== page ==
Posts by Denis

    Sure can, here's my suggestion for your code, if anyone has any suggestions for improvement that would be great.


    Code
    Code Removed in EDIT.  See my next post for a better version

    I would suggest removing your "On Error Resume Next" statements and then try messing about with your file. I'm assuming that you had errors being raised if the menu wasn't on. I would also suggest testing to see if your control exists before trying to delete it, hide it or make it visible. This should be better than skipping the error. I believe that you could use the "FindControl" e.g. Your "Deactivate" code could look like this:


    Code
    Dim cmdBar As CommandBar
      Set cmdBar = Application.CommandBars("Tools")
      
      If Not cmdBar.FindControl(Type:=msoControlButton, ID:=cmdBar.Controls("Update File").ID, Visible:=True) Is Nothing Then
         cmdBar.Controls("Update File").Visible = False
      End If


    I would also not rely on your object variable "cbbNewToolMenuItem" to exist for the duration of the session. There are many things that will reset this variable. It would be best to explicitly reference the control as I have done in my example.

    Quote

    Originally posted by DuckBill


    (Meanwhile, is there any way to disable the "RefEdit"-like behaviour in Application.InputBox?)


    DuckBill


    Probably, but you would almost certainly have to use so many API calls that it would prove impractical.

    I guess that we've both learned something today then. It's not as handy as an InputBox with a RefEdit control, but it's definitely useful.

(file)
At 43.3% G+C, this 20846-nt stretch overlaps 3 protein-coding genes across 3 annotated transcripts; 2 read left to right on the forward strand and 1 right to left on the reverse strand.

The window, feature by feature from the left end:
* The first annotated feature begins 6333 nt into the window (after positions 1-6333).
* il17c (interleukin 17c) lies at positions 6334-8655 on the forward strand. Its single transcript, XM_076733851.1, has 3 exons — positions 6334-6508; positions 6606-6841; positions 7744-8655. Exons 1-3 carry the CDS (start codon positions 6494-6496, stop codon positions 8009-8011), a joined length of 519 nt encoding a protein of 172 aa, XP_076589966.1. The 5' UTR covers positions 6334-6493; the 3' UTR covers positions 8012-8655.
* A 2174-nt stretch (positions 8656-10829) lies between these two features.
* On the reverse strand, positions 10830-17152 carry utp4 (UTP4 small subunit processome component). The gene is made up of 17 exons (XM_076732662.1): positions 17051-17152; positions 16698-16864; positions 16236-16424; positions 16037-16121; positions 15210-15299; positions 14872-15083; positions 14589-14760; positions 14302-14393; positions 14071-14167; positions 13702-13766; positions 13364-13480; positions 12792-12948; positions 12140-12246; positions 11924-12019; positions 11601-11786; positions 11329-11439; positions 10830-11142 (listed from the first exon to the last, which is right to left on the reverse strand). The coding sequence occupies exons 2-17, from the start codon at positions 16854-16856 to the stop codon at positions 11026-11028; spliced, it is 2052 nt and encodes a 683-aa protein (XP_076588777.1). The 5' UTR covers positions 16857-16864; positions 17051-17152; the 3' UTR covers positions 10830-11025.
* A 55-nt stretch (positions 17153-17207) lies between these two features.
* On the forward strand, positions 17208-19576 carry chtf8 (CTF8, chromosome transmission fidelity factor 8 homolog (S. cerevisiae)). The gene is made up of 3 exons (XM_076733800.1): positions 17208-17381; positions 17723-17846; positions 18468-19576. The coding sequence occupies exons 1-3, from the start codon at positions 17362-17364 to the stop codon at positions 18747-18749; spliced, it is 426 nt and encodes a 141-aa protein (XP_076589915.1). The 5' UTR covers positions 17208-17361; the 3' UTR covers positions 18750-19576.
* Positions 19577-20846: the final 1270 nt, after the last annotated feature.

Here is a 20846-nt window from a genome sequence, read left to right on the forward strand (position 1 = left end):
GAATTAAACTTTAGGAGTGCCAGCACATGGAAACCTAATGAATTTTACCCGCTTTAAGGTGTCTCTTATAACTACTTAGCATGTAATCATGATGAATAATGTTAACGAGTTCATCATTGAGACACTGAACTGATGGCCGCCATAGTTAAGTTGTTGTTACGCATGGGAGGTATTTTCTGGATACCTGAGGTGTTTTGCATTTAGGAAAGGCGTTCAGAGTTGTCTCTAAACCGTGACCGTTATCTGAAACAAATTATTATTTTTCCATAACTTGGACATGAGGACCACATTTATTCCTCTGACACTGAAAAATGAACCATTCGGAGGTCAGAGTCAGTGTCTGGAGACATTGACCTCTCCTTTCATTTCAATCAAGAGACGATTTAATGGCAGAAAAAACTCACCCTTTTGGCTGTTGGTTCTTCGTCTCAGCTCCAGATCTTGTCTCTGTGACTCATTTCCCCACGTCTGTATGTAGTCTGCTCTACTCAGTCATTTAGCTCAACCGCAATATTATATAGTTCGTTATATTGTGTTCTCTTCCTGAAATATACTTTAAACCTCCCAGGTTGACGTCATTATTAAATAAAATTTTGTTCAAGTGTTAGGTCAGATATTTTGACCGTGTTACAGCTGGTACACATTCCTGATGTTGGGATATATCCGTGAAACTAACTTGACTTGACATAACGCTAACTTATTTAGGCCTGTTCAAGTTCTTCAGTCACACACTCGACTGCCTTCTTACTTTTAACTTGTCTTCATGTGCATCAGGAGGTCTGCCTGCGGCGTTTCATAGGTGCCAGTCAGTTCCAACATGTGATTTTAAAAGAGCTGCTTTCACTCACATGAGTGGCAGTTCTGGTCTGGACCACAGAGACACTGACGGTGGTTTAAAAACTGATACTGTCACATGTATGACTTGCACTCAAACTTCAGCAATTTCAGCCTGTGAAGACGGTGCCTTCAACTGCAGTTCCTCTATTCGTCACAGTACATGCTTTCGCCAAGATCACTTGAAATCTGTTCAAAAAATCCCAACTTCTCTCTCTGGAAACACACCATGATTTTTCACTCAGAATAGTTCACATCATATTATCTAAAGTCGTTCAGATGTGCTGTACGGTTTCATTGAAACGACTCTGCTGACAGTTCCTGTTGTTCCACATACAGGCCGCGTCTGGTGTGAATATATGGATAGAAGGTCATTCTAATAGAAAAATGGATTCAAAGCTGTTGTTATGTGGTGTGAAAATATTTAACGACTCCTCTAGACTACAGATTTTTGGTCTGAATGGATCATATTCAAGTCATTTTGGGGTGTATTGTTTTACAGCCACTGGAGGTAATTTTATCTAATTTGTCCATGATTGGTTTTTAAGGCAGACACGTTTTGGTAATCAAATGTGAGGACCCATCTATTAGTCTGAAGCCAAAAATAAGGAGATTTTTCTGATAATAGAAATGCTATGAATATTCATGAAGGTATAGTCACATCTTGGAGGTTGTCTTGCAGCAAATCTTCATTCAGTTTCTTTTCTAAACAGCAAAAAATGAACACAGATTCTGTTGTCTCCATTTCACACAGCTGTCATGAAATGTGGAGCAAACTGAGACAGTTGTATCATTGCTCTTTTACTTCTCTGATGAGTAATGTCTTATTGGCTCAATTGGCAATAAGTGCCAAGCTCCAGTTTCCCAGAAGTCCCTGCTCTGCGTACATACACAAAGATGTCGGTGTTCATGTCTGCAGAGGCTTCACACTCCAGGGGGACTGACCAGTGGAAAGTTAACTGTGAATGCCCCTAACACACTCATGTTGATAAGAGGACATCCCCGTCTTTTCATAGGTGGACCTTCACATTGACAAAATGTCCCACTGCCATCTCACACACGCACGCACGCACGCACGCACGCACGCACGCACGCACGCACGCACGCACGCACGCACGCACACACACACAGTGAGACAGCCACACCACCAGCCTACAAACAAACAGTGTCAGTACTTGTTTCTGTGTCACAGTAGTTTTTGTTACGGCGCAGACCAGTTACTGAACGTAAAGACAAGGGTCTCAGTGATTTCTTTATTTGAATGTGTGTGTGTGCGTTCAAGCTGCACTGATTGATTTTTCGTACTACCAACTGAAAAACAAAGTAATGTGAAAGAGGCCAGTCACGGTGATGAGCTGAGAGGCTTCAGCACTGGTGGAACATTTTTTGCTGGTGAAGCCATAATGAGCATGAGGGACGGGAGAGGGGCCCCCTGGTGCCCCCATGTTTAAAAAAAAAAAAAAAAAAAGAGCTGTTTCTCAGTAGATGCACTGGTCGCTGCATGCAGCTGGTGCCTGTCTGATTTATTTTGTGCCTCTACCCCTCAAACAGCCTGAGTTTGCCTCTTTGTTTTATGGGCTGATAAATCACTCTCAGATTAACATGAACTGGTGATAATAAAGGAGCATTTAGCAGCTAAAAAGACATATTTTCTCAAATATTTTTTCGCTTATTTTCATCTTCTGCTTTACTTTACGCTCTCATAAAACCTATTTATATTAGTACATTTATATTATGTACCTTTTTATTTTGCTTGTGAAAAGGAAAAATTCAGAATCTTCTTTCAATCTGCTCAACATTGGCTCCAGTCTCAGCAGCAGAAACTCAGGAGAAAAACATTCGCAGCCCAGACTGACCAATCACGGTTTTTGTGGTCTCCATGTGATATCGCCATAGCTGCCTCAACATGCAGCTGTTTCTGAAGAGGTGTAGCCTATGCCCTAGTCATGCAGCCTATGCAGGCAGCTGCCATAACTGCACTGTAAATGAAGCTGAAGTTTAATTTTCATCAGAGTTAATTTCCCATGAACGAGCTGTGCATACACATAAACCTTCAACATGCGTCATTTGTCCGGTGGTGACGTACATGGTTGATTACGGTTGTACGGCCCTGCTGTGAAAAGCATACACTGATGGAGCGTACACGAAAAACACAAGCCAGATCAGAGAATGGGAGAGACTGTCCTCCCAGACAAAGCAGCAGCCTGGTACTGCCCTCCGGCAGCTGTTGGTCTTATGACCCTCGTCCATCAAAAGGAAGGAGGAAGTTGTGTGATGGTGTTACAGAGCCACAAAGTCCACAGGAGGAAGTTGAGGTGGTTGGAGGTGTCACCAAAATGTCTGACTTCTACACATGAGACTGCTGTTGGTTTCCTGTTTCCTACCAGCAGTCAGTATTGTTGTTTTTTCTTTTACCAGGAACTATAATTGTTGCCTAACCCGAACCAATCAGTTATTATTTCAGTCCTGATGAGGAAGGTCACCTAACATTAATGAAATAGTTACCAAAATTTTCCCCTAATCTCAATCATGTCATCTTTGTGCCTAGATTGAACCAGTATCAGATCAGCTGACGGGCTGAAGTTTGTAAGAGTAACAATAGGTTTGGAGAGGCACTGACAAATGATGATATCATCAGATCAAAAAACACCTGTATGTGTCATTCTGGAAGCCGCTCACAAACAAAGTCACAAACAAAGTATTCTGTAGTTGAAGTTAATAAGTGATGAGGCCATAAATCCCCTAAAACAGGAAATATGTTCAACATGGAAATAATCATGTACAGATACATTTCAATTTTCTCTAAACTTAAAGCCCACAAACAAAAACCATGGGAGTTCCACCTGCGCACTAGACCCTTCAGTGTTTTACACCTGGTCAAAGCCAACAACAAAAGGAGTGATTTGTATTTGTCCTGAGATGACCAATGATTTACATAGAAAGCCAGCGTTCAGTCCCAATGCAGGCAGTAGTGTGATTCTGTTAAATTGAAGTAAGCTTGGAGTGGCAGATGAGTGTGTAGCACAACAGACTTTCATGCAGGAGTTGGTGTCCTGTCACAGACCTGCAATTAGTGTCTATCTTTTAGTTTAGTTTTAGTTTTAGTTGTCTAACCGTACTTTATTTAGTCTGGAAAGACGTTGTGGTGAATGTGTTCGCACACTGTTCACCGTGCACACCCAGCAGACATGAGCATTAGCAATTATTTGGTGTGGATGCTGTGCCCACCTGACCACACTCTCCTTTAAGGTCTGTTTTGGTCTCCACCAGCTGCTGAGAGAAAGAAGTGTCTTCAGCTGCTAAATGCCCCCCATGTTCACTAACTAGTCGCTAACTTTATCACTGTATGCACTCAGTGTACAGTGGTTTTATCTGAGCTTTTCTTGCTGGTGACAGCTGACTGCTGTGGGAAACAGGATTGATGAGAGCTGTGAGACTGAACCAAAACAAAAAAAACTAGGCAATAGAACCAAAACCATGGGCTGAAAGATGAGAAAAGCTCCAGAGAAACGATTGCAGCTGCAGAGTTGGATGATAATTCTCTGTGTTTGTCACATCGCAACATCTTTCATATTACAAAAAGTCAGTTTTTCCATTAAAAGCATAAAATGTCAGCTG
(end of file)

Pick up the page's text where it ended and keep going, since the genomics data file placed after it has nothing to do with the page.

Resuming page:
You can program around the "Cancel" limitation quite easily:



    There's two options for you to stop the code, the one I've used completely stops all VBA. The commented out "Exit Sub" would just stop this subroutine from running.

    If you know where the cells are that have the links to the worksheet, it sounds like you want to copy those and do a "Paste Special|Values". then you can just copy the worksheet and the other references that you want to keep will be intact. This is all very doable with VBA.

    Quote

    Originally posted by blue
    Are you possibly talking about the height and width of rows and columns?


    Assuming that this is the case, one point = 0.035 centimeters. (taken from VBA help for "CentimetersToPoints") Therefore:


    Row Height * 0.035 = Row Height in cm.

    I've never seen this behavior in an "Inputbox" before. Are we talking the same language here?


    e.g. In VBA you can use an inputbox to get an input from the user like:


    Code
    Public Sub MyInputBox()
    
    
      Dim strText As String
      strText = InputBox("Type something in:")
      MsgBox strText
    End Sub

    The only thing that I can think of, without being able to test it (no Excel 97), is that Excel 97 doesn't have all of those arguments for the PasteSpecial method. A quick look in the Excel 97 help file would verify this.


    [code]
    Selection.PasteSpecial Paste:=xlPasteValues, Operation:=xlNone, SkipBlanks _
    :=False, Transpose:=False
    [/code

    Chris,


    I looked at your original post and my first attempt at a solution. I think I spotted some errors in my/your post. Not sure which. could you indulge me and try this code: